In time for St. Patrick’s Day, I wanted to introduce you to my friend Cindy Thomson and her beautiful book Celtic Wisdom. This is the kind of book you can display on a coffee table, yet small enough to enjoy in a few sittings. And it is a fascinating look at how the Irish found the Christian faith. Without further ado, let’s get to the interview…
Thanks, Cara. As you know, when you write historical novels you do a lot of research that never makes it into the book. I knew all these little tidbits that people kept telling me surprised them. Things like St. Patrick was not Irish, the Loch Ness monster was first written about in an ancient manuscript in connection with St. Columba, The words of Be Thou My Vision, that inspiring old hymn, actually comes from an 8th century Irish manuscript…so I thought why not make a fun book, a gift book, something people would learn from but also want to give as a gift.
You have a love for all things Irish. Where did that love and passion get birthed?
Out of my love for genealogy research. This hobby eventually led me to my Irish roots. As I began to learn more about the country’s past, I found a home in the Celtic view of Christianity and the ancient Christians that kept the faith alive (just like Thomas Cahill described in HOW THE IRISH SAVED CIVILIZATION.
This book is gorgeous! In fact it’s sitting on my coffee table since it’s almost St. Patrick’s Day. Did you have the photos and design ideas or did your publisher do some of that work, too?
Thank you! I think it’s gorgeous too! I did not design the book. Lion (my publisher) excels at these kinds of books. They did ask for my feedback on the design and wanted to know if there were certain themes I wanted in the photographs, so I had a small hand in it, but they have wonderful designers over there. If readers would like to get a peek inside at the color photographs, Lion has a sample here.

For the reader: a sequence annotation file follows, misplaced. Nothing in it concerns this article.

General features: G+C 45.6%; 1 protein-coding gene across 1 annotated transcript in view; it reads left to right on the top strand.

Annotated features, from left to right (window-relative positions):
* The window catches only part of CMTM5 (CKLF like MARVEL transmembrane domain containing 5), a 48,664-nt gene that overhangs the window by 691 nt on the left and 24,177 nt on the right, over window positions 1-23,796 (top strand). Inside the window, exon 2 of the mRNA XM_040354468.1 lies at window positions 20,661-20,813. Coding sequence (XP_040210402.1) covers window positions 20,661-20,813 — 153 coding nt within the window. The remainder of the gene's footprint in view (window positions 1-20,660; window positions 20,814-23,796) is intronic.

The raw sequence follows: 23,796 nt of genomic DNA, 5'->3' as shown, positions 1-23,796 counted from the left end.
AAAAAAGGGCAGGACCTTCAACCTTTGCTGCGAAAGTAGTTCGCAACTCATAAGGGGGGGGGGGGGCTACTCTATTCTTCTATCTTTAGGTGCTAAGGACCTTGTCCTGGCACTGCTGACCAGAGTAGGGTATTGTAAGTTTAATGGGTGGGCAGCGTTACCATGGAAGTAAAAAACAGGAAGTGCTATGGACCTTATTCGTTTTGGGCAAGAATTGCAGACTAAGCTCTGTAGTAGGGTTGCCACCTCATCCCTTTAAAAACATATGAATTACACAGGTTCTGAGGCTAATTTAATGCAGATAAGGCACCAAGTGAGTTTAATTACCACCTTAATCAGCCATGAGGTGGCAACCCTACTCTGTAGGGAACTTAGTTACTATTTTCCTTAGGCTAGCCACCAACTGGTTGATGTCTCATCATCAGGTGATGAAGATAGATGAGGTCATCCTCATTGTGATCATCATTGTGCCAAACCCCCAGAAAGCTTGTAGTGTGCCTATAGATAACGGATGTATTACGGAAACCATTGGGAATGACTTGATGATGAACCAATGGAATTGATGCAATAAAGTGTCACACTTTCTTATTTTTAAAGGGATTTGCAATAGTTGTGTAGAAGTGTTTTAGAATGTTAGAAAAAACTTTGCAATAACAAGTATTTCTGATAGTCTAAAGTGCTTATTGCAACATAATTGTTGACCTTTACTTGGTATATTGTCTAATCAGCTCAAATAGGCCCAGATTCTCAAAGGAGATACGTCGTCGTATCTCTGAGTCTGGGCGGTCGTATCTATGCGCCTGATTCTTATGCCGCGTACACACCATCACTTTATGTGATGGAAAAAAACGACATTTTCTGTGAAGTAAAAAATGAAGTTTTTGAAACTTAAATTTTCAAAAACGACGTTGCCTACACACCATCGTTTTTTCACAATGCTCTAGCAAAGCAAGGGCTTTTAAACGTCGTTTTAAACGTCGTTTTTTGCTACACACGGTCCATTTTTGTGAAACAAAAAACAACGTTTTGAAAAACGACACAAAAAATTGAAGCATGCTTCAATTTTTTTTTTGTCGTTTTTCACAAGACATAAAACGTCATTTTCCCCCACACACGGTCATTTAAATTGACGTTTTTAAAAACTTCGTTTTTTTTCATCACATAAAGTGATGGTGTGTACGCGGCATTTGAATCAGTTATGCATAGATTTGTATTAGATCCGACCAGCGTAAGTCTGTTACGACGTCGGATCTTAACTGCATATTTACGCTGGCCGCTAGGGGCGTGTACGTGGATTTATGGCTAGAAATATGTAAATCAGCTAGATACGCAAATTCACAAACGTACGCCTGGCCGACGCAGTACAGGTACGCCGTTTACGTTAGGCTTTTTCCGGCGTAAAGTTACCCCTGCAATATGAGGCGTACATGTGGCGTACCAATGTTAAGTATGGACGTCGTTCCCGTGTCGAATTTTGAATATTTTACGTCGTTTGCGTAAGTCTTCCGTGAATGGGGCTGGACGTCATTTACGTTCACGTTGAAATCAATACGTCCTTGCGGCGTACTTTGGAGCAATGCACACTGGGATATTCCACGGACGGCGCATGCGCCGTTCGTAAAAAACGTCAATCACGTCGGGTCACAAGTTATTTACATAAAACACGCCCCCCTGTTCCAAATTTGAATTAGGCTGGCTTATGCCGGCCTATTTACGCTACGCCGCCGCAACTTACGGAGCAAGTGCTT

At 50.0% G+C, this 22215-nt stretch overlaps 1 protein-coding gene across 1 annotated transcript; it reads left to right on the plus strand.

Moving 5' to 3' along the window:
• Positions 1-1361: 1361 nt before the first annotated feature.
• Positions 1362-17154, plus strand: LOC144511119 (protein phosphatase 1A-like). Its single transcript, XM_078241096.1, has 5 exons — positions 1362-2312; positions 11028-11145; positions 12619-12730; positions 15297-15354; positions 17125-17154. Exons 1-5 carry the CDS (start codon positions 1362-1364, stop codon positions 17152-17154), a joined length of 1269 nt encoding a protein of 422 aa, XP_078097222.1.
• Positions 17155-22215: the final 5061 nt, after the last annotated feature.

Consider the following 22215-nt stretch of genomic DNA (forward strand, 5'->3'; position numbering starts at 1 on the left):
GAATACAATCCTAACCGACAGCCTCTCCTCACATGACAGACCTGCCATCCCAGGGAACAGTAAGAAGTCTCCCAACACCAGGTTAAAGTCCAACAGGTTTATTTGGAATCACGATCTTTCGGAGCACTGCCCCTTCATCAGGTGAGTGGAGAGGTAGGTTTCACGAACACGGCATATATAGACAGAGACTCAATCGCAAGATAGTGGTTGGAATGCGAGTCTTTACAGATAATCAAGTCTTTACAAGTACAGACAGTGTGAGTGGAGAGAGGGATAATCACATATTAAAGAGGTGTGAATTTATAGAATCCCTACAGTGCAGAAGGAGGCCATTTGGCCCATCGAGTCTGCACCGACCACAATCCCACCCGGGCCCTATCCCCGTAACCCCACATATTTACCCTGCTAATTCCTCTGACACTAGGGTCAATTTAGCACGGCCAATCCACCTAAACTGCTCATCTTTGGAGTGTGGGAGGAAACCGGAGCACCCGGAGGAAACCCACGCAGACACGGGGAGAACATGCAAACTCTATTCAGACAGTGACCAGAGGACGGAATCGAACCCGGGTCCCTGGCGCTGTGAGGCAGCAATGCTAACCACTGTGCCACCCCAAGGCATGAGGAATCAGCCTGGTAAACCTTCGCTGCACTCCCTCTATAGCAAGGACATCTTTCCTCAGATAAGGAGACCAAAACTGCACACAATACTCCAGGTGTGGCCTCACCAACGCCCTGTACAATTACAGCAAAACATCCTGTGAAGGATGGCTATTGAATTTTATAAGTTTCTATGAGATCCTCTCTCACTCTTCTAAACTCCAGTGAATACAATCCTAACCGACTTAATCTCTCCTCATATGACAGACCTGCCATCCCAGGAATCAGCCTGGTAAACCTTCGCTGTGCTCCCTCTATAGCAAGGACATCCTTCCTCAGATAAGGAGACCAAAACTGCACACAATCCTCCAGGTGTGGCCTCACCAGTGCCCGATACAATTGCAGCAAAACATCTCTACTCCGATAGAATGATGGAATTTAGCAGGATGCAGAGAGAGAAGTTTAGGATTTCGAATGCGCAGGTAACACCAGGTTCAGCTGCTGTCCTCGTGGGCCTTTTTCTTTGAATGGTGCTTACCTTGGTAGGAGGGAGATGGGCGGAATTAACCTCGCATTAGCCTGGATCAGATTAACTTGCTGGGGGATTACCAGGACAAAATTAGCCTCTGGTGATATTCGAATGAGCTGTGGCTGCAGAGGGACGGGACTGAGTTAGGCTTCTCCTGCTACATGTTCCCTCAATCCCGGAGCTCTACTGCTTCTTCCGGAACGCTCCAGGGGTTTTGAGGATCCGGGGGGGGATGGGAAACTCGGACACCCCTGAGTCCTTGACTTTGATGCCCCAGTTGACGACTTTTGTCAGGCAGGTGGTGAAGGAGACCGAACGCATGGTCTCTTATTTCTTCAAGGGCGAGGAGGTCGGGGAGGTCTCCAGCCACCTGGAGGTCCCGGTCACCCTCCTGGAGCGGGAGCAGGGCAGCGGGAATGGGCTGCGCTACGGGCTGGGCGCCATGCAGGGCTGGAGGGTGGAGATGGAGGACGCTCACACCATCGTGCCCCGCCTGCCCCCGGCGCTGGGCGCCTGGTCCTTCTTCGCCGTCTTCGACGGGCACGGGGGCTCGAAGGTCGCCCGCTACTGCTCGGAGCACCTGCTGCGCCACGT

What do you hope they will uncover as they read this book?
You’ve also written a novel. Tell us a bit about Brigid of Ireland.
BRIGID OF IRELAND is based on 5th century legends surrounding the life of St. Brigid. Brigid, who has her own chapter in CELTIC WISDOM, is one of the three patron saints of Ireland, and was a major influence in the spread of Christianity right after St. Patrick’s time. One of the legends about her intrigued me: Her mother was a slave to her father. Before Brigid was born, her father’s wife urged him to sell this pregnant slave. He did, but he would not give two slaves for the price of one, so he ordered Brigid to return to his household. I imagined that this separation caused Brigid some grief. The legend also says that her mother was a Christian. Other legends talk about Brigid being extremely generous (much to her father’s chagrin) and about her founding a duel monastery (for men and women.) She was a strong leader, but I wondered how she got to that place. I imagined that she had to struggle with her faith and I connected that with her search for her mother. Of course, there’s always a villain, and in this story it’s a druid named Ardan who does not like the growing influence Brigid is having in the land. He sees her weakness (her longing for her mother) and tries to use that to control her.
It sounds like a great book. I love how one idea can take root and grow into a richly layered novel. Last question, if you could go anywhere in the world, where would that be and who would you take?